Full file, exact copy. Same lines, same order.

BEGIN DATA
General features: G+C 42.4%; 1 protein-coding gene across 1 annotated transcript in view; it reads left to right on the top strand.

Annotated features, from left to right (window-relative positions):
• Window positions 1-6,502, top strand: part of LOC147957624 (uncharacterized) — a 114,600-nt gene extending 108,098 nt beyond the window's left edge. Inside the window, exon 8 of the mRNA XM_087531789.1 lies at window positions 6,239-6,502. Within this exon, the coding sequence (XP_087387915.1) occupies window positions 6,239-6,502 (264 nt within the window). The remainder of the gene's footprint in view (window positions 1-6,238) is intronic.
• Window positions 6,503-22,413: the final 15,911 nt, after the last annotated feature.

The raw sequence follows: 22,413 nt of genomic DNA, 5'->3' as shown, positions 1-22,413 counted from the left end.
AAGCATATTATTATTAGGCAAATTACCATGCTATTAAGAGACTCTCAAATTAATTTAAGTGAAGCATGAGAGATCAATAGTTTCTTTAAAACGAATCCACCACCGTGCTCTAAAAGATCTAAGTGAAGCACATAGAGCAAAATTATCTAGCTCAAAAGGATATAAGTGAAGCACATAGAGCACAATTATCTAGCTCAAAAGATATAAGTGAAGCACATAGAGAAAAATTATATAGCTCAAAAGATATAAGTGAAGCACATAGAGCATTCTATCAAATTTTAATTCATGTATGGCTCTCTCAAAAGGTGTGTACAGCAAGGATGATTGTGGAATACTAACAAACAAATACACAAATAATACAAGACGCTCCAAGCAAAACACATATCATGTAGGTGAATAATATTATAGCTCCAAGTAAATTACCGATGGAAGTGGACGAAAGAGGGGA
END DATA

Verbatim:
General features: G+C 42.4%; 1 protein-coding gene across 1 annotated transcript in view; it reads left to right on the top strand.

Annotated features, from left to right (window-relative positions):
• Window positions 1-6,502, top strand: part of LOC147957624 (uncharacterized) — a 114,600-nt gene extending 108,098 nt beyond the window's left edge. Inside the window, exon 8 of the mRNA XM_087531789.1 lies at window positions 6,239-6,502. Within this exon, the coding sequence (XP_087387915.1) occupies window positions 6,239-6,502 (264 nt within the window). The remainder of the gene's footprint in view (window positions 1-6,238) is intronic.
• Window positions 6,503-22,413: the final 15,911 nt, after the last annotated feature.

The raw sequence follows: 22,413 nt of genomic DNA, 5'->3' as shown, positions 1-22,413 counted from the left end.
AAGCATATTATTATTAGGCAAATTACCATGCTATTAAGAGACTCTCAAATTAATTTAAGTGAAGCATGAGAGATCAATAGTTTCTTTAAAACGAATCCACCACCGTGCTCTAAAAGATCTAAGTGAAGCACATAGAGCAAAATTATCTAGCTCAAAAGGATATAAGTGAAGCACATAGAGCACAATTATCTAGCTCAAAAGATATAAGTGAAGCACATAGAGAAAAATTATATAGCTCAAAAGATATAAGTGAAGCACATAGAGCATTCTATCAAATTTTAATTCATGTATGGCTCTCTCAAAAGGTGTGTACAGCAAGGATGATTGTGGAATACTAACAAACAAATACACAAATAATACAAGACGCTCCAAGCAAAACACATATCATGTAGGTGAATAATATTATAGCTCCAAGTAAATTACCGATGGAAGTGGACGAAAGAGGGGA